It is astonishing to find novels among the things that were being hauled over the ice. Somebody must have really loved The Vicar of Wakefield, I guess.

I think The Vicar of Wakefield, for me, it's just an epitome of high culture and the comforts of civilized London that you cannot get to, so the closest thing you have is your favorite novel.

The other books that were found were quite often bibles or prayer books, and those are a little easier to understand. I mean, when you're in the last extreme, some people feel that, you know, you'd do better to care for your soul than care for your body. And evidently they were of comfort to people until their last extremity, otherwise they wouldn't have brought them so far.

The medicine chest that you see in the center of the picture there was recovered, and is still in The Maritime Museum's collections. And it's been gone through, one scholar actually went through each individual vial to see which medicines had likely been dispensed, and what those medicines were meant to treat. And the answer is, indigestion. It seems to have been the most common complaint. And if you have lead poisoning, one of the symptoms is painful stomach cramps and indigestion.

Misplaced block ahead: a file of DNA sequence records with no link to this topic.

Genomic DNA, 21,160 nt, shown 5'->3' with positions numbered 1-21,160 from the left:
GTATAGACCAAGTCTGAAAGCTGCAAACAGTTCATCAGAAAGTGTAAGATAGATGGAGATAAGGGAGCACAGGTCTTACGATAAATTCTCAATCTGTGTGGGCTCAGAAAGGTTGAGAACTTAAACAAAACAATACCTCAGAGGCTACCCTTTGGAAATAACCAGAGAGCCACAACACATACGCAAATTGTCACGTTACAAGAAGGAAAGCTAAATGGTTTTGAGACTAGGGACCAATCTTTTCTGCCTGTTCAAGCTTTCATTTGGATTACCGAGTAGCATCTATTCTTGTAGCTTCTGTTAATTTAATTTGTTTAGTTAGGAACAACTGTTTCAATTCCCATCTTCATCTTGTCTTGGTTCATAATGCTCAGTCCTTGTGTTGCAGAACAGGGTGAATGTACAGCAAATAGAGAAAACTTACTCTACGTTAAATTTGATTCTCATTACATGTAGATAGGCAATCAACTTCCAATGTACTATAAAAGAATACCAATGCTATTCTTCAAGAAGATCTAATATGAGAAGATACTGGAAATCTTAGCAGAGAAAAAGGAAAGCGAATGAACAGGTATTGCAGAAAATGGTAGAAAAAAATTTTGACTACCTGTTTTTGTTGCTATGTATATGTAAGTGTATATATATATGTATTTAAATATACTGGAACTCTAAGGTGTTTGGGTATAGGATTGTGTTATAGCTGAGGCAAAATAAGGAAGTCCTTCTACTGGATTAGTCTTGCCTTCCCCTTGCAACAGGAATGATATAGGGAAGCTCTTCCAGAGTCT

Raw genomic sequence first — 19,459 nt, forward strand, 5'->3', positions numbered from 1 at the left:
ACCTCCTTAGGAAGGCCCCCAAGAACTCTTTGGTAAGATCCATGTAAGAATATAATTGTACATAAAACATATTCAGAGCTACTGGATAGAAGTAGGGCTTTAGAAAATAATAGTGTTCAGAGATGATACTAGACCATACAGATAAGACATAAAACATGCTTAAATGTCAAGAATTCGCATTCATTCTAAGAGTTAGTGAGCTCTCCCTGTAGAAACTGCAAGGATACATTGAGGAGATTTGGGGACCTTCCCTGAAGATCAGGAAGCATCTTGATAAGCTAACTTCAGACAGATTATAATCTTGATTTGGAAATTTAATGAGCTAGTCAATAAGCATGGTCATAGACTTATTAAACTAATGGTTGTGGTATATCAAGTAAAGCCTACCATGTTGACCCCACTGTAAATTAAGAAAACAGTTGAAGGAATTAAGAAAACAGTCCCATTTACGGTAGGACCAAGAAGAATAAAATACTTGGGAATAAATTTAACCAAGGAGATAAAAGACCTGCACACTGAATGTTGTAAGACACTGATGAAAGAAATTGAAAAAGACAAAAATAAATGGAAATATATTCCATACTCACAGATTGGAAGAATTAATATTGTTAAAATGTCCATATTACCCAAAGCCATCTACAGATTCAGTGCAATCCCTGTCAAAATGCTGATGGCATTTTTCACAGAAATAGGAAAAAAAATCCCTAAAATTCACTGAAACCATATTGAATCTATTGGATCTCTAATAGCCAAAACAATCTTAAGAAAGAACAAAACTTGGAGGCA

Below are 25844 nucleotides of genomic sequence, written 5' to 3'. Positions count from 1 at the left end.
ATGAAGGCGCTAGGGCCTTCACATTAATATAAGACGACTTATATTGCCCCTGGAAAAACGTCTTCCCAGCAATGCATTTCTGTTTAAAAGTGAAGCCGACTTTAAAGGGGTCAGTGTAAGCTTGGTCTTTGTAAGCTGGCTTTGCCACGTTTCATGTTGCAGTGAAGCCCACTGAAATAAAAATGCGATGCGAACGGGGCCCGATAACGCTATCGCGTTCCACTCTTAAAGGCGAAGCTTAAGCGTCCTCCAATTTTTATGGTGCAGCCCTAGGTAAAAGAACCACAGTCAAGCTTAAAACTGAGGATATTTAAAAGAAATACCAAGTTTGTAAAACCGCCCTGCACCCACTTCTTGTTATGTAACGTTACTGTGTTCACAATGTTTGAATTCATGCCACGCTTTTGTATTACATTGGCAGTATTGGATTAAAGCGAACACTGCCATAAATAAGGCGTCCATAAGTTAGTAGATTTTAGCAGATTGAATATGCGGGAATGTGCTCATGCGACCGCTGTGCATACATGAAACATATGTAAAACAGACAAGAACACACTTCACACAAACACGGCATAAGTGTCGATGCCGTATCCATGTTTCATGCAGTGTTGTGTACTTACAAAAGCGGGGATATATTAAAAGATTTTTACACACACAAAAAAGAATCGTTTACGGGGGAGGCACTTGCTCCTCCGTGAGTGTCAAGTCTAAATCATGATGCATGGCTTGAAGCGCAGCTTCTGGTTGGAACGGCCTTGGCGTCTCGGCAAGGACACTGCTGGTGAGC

The other thing with the medicine chest is, whatever good it may have done, it was among the items abandoned fairly early on. So it wasn't something that was deemed worthy of hauling along, so, "leave the medicine chest behind, bring The Vicar of Wakefield.", And you think, "wow, what's up with that?"

Every one of the senior officers would have been trained in using a sextant, it's the most common navigational tool. It's also very heavy and difficult to use in the Arctic because it's metal, and even touching it with your bare skin can be harmful. But any group of people who had hoped to have any way of getting out would at least have to have a sextant. And if they've abandoned that, well, they've probably abandoned all hope.

In a number of these images, you'll see tools and implements made by the Inuit from materials that they recovered. And I think that's very significant, I mean, when they found a piece of wood or even a rifle barrel, they didn't just leave it there. They picked it up, they didn't know necessarily what it was meant for, but they found a way to use it. They made the rifle barrels into spearheads, they took the wood and made arrows out of it. These were items made from abandoned equipment, or equipment recovered from dead bodies that were resourcefully reused.